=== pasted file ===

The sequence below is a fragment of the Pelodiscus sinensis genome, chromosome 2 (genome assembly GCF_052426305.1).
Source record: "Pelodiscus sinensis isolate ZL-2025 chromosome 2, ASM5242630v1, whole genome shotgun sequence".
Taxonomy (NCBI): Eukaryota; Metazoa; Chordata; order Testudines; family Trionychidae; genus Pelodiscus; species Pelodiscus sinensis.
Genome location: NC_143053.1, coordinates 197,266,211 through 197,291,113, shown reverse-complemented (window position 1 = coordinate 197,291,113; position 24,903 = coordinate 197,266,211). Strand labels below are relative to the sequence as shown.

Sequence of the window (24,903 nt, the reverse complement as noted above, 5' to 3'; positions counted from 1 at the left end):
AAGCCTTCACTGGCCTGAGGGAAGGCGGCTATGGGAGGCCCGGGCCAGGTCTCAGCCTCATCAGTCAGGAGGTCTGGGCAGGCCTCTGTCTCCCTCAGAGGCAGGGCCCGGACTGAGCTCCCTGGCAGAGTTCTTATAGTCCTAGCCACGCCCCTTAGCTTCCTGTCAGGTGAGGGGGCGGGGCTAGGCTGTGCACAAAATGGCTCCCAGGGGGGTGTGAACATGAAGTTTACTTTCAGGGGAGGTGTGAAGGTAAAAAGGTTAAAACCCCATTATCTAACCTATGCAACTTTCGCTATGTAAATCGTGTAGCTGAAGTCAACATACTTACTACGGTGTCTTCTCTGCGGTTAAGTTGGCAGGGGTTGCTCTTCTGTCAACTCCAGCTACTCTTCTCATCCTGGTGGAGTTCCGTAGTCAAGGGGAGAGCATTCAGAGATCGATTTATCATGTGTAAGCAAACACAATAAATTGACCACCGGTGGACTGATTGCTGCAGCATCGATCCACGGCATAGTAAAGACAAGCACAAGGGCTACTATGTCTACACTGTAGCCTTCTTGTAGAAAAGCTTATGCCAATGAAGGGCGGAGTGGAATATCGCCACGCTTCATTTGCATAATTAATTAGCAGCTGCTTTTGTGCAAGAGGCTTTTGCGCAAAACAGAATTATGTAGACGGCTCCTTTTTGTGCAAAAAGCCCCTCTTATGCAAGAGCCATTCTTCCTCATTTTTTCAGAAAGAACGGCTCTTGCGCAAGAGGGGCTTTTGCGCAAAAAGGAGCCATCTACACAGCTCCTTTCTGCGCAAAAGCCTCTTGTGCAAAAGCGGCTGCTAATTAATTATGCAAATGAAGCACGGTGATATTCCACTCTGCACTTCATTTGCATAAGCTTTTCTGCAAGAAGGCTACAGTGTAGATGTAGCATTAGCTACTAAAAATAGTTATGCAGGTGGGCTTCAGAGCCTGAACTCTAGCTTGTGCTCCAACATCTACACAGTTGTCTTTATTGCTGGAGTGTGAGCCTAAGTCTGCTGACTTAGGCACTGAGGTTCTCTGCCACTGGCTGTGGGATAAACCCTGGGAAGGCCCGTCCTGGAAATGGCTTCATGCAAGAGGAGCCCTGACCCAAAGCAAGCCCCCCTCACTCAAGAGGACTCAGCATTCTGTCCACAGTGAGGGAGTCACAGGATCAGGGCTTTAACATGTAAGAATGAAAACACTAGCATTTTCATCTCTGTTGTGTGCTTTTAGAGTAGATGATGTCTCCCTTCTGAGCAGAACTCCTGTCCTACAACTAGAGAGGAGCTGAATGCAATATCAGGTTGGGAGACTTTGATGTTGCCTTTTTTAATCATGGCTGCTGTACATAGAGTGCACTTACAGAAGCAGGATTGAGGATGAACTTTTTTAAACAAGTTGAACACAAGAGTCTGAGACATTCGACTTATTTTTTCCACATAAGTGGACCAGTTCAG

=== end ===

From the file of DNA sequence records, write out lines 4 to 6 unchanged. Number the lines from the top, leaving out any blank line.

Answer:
Genome location: NC_143053.1, coordinates 197,266,211 through 197,291,113, shown reverse-complemented (window position 1 = coordinate 197,291,113; position 24,903 = coordinate 197,266,211). Strand labels below are relative to the sequence as shown.

Sequence of the window (24,903 nt, the reverse complement as noted above, 5' to 3'; positions counted from 1 at the left end):
AAGCCTTCACTGGCCTGAGGGAAGGCGGCTATGGGAGGCCCGGGCCAGGTCTCAGCCTCATCAGTCAGGAGGTCTGGGCAGGCCTCTGTCTCCCTCAGAGGCAGGGCCCGGACTGAGCTCCCTGGCAGAGTTCTTATAGTCCTAGCCACGCCCCTTAGCTTCCTGTCAGGTGAGGGGGCGGGGCTAGGCTGTGCACAAAATGGCTCCCAGGGGGGTGTGAACATGAAGTTTACTTTCAGGGGAGGTGTGAAGGTAAAAAGGTTAAAACCCCATTATCTAACCTATGCAACTTTCGCTATGTAAATCGTGTAGCTGAAGTCAACATACTTACTACGGTGTCTTCTCTGCGGTTAAGTTGGCAGGGGTTGCTCTTCTGTCAACTCCAGCTACTCTTCTCATCCTGGTGGAGTTCCGTAGTCAAGGGGAGAGCATTCAGAGATCGATTTATCATGTGTAAGCAAACACAATAAATTGACCACCGGTGGACTGATTGCTGCAGCATCGATCCACGGCATAGTAAAGACAAGCACAAGGGCTACTATGTCTACACTGTAGCCTTCTTGTAGAAAAGCTTATGCCAATGAAGGGCGGAGTGGAATATCGCCACGCTTCATTTGCATAATTAATTAGCAGCTGCTTTTGTGCAAGAGGCTTTTGCGCAAAACAGAATTATGTAGACGGCTCCTTTTTGTGCAAAAAGCCCCTCTTATGCAAGAGCCATTCTTCCTCATTTTTTCAGAAAGAACGGCTCTTGCGCAAGAGGGGCTTTTGCGCAAAAAGGAGCCATCTACACAGCTCCTTTCTGCGCAAAAGCCTCTTGTGCAAAAGCGGCTGCTAATTAATTATGCAAATGAAGCACGGTGATATTCCACTCTGCACTTCATTTGCATAAGCTTTTCTGCAAGAAGGCTACAGTGTAGATGTAGCATTAGCTACTAAAAATAGTTATGCAGGTGGGCTTCAGAGCCTGAACTCTAGCTTGTGCTCCAACATCTACACAGTTGTCTTTATTGCTGGAGTGTGAGCCTAAGTCTGCTGACTTAGGCACTGAGGTTCTCTGCCACTGGCTGTGGGATAAACCCTGGGAAGGCCCGTCCTGGAAATGGCTTCATGCAAGAGGAGCCCTGACCCAAAGCAAGCCCCCCTCACTCAAGAGGACTCAGCATTCTGTCCACAGTGAGGGAGTCACAGGATCAGGGCTTTAACATGTAAGAATGAAAACACTAGCATTTTCATCTCTGTTGTGTGCTTTTAGAGTAGATGATGTCTCCCTTCTGAGCAGAACTCCTGTCCTACAACTAGAGAGGAGCTGAATGCAATATCAGGTTGGGAGACTTTGATGTTGCCTTTTTTAATCATGGCTGCTGTACATAGAGTGCACTTACAGAAGCAGGATTGAGGATGAACTTTTTTAAACAAGTTGAACACAAGAGTCTGAGACATTCGACTTATTTTTTCCACATAAGTGGACCAGTTCAG